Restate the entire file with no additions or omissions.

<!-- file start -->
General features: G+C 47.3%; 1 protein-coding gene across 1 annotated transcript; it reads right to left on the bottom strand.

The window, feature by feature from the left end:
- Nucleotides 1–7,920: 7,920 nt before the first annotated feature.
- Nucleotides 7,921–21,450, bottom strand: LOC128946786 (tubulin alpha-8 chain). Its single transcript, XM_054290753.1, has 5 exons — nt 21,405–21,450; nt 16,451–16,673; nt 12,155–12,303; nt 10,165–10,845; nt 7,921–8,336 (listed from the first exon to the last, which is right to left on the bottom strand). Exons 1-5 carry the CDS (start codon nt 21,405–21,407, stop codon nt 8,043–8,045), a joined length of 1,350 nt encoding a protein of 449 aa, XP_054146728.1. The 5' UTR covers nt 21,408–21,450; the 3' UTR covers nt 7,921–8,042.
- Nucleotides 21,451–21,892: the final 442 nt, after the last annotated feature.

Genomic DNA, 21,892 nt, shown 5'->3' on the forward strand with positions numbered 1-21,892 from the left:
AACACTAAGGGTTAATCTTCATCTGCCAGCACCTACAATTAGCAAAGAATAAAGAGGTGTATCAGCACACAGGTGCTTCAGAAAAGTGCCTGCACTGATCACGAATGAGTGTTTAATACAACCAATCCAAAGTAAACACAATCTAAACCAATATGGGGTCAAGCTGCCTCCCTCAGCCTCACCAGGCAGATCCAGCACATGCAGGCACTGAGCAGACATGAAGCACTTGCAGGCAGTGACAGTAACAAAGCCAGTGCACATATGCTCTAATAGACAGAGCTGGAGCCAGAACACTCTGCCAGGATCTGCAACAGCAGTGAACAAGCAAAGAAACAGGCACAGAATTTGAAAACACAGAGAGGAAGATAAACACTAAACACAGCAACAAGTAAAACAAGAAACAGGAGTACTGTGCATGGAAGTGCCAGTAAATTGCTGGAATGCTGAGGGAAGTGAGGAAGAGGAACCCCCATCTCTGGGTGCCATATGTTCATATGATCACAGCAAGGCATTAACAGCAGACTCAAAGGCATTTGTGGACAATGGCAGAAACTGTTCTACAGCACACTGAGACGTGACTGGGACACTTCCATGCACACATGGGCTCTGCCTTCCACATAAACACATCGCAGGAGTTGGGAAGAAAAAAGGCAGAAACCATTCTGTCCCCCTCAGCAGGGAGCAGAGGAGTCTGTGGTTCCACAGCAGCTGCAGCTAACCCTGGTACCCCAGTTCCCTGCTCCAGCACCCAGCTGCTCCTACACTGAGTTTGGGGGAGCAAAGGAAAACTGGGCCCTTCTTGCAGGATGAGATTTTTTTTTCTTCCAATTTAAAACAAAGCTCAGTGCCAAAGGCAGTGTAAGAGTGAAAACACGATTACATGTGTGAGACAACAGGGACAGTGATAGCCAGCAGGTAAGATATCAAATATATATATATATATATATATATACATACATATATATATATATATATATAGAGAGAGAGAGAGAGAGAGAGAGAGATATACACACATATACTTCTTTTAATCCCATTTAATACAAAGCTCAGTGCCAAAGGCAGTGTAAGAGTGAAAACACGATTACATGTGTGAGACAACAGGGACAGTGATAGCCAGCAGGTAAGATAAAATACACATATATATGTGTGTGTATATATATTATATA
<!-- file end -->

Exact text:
General features: G+C 47.3%; 1 protein-coding gene across 1 annotated transcript; it reads right to left on the bottom strand.

The window, feature by feature from the left end:
- Nucleotides 1–7,920: 7,920 nt before the first annotated feature.
- Nucleotides 7,921–21,450, bottom strand: LOC128946786 (tubulin alpha-8 chain). Its single transcript, XM_054290753.1, has 5 exons — nt 21,405–21,450; nt 16,451–16,673; nt 12,155–12,303; nt 10,165–10,845; nt 7,921–8,336 (listed from the first exon to the last, which is right to left on the bottom strand). Exons 1-5 carry the CDS (start codon nt 21,405–21,407, stop codon nt 8,043–8,045), a joined length of 1,350 nt encoding a protein of 449 aa, XP_054146728.1. The 5' UTR covers nt 21,408–21,450; the 3' UTR covers nt 7,921–8,042.
- Nucleotides 21,451–21,892: the final 442 nt, after the last annotated feature.

Genomic DNA, 21,892 nt, shown 5'->3' on the forward strand with positions numbered 1-21,892 from the left:
AACACTAAGGGTTAATCTTCATCTGCCAGCACCTACAATTAGCAAAGAATAAAGAGGTGTATCAGCACACAGGTGCTTCAGAAAAGTGCCTGCACTGATCACGAATGAGTGTTTAATACAACCAATCCAAAGTAAACACAATCTAAACCAATATGGGGTCAAGCTGCCTCCCTCAGCCTCACCAGGCAGATCCAGCACATGCAGGCACTGAGCAGACATGAAGCACTTGCAGGCAGTGACAGTAACAAAGCCAGTGCACATATGCTCTAATAGACAGAGCTGGAGCCAGAACACTCTGCCAGGATCTGCAACAGCAGTGAACAAGCAAAGAAACAGGCACAGAATTTGAAAACACAGAGAGGAAGATAAACACTAAACACAGCAACAAGTAAAACAAGAAACAGGAGTACTGTGCATGGAAGTGCCAGTAAATTGCTGGAATGCTGAGGGAAGTGAGGAAGAGGAACCCCCATCTCTGGGTGCCATATGTTCATATGATCACAGCAAGGCATTAACAGCAGACTCAAAGGCATTTGTGGACAATGGCAGAAACTGTTCTACAGCACACTGAGACGTGACTGGGACACTTCCATGCACACATGGGCTCTGCCTTCCACATAAACACATCGCAGGAGTTGGGAAGAAAAAAGGCAGAAACCATTCTGTCCCCCTCAGCAGGGAGCAGAGGAGTCTGTGGTTCCACAGCAGCTGCAGCTAACCCTGGTACCCCAGTTCCCTGCTCCAGCACCCAGCTGCTCCTACACTGAGTTTGGGGGAGCAAAGGAAAACTGGGCCCTTCTTGCAGGATGAGATTTTTTTTTCTTCCAATTTAAAACAAAGCTCAGTGCCAAAGGCAGTGTAAGAGTGAAAACACGATTACATGTGTGAGACAACAGGGACAGTGATAGCCAGCAGGTAAGATATCAAATATATATATATATATATATATATACATACATATATATATATATATATATAGAGAGAGAGAGAGAGAGAGAGAGAGATATACACACATATACTTCTTTTAATCCCATTTAATACAAAGCTCAGTGCCAAAGGCAGTGTAAGAGTGAAAACACGATTACATGTGTGAGACAACAGGGACAGTGATAGCCAGCAGGTAAGATAAAATACACATATATATGTGTGTGTATATATATTATATA